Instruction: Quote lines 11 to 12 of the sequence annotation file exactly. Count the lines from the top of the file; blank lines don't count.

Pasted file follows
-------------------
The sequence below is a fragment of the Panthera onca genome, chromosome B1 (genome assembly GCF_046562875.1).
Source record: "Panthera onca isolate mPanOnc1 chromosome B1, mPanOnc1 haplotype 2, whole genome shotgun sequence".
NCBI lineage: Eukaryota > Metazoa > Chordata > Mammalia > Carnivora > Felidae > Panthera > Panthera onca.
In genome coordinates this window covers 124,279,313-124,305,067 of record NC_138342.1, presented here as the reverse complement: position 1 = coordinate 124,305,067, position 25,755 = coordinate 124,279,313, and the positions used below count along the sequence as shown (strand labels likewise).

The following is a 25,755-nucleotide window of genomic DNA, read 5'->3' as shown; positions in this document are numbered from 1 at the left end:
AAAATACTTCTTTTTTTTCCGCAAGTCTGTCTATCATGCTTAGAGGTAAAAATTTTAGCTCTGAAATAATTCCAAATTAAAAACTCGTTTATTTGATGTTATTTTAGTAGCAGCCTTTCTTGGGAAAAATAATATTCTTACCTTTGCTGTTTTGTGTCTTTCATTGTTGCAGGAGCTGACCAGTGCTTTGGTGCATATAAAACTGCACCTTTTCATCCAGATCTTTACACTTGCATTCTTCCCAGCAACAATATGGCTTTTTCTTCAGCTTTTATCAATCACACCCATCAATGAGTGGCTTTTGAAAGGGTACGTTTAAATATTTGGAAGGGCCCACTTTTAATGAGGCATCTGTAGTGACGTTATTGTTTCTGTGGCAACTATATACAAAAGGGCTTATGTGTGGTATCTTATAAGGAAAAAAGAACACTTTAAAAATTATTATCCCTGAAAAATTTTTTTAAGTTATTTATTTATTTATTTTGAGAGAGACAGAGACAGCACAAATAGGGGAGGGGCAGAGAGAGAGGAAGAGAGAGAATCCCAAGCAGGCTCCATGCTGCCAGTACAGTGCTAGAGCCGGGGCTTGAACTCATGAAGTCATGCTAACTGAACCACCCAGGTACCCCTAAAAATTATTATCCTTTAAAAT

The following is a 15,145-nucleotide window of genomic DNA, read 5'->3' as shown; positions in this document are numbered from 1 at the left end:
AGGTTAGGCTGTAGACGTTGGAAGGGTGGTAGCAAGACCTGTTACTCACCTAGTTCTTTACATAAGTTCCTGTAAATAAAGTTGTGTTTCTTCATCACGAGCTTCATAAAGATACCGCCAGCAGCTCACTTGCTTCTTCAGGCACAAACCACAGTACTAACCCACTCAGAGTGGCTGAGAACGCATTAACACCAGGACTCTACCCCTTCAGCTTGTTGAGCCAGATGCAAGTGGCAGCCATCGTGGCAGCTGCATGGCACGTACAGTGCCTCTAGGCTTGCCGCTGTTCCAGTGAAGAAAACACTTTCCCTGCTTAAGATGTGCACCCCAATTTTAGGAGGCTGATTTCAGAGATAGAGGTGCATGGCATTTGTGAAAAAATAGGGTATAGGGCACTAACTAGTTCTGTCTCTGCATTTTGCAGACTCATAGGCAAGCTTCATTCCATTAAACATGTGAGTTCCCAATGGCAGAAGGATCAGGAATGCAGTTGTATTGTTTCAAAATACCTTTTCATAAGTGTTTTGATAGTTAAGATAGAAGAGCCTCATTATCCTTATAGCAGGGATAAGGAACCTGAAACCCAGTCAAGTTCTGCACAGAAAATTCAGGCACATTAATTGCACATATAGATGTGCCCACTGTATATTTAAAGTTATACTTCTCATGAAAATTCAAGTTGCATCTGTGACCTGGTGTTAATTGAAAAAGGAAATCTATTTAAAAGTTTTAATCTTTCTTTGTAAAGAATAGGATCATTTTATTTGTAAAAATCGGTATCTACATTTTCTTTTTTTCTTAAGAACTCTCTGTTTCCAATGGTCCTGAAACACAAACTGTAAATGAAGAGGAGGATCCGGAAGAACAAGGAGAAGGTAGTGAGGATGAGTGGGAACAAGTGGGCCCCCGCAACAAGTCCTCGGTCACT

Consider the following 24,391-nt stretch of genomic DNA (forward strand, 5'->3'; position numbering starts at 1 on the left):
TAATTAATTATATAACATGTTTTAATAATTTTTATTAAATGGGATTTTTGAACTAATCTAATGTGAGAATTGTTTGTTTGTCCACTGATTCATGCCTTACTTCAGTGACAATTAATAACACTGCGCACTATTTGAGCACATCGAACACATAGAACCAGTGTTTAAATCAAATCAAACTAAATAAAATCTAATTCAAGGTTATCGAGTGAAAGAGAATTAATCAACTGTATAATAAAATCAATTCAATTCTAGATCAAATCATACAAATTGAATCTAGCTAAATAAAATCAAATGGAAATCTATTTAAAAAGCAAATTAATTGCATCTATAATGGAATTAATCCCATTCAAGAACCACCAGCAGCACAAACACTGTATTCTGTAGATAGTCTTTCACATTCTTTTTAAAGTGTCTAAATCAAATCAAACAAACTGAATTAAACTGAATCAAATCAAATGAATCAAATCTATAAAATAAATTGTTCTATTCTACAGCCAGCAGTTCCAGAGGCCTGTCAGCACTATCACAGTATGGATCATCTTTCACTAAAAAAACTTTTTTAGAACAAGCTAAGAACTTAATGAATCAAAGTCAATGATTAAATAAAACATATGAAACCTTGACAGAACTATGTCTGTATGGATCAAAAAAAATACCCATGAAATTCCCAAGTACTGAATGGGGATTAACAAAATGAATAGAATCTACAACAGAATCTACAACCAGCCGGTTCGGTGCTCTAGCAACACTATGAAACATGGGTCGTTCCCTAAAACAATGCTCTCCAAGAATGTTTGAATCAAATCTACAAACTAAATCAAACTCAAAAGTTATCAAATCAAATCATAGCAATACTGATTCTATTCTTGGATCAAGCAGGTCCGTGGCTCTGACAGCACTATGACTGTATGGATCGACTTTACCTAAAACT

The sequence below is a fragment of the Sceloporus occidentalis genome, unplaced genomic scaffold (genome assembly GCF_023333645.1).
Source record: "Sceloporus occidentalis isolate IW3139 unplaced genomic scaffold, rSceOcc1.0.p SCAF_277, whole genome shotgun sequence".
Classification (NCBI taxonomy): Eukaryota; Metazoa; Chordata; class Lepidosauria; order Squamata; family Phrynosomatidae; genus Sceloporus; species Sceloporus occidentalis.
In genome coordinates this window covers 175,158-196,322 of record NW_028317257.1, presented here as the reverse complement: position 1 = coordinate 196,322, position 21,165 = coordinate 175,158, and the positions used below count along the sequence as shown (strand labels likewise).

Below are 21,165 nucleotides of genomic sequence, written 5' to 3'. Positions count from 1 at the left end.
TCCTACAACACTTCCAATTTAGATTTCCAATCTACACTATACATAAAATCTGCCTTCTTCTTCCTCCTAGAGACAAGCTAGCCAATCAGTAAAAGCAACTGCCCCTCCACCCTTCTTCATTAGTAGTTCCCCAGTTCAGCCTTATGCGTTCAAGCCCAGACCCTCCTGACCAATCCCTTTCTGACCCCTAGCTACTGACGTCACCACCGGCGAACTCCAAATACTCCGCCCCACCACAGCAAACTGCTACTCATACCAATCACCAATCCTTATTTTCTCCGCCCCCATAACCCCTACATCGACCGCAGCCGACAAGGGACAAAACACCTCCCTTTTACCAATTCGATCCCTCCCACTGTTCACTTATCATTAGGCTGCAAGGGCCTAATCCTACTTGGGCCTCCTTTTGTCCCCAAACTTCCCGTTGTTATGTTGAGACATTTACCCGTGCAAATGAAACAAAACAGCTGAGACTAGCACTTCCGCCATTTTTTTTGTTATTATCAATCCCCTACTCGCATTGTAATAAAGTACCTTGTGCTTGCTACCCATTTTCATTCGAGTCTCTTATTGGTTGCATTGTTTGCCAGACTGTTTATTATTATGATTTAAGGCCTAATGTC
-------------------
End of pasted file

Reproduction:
The sequence below is a fragment of the Sceloporus occidentalis genome, unplaced genomic scaffold (genome assembly GCF_023333645.1).
Source record: "Sceloporus occidentalis isolate IW3139 unplaced genomic scaffold, rSceOcc1.0.p SCAF_277, whole genome shotgun sequence".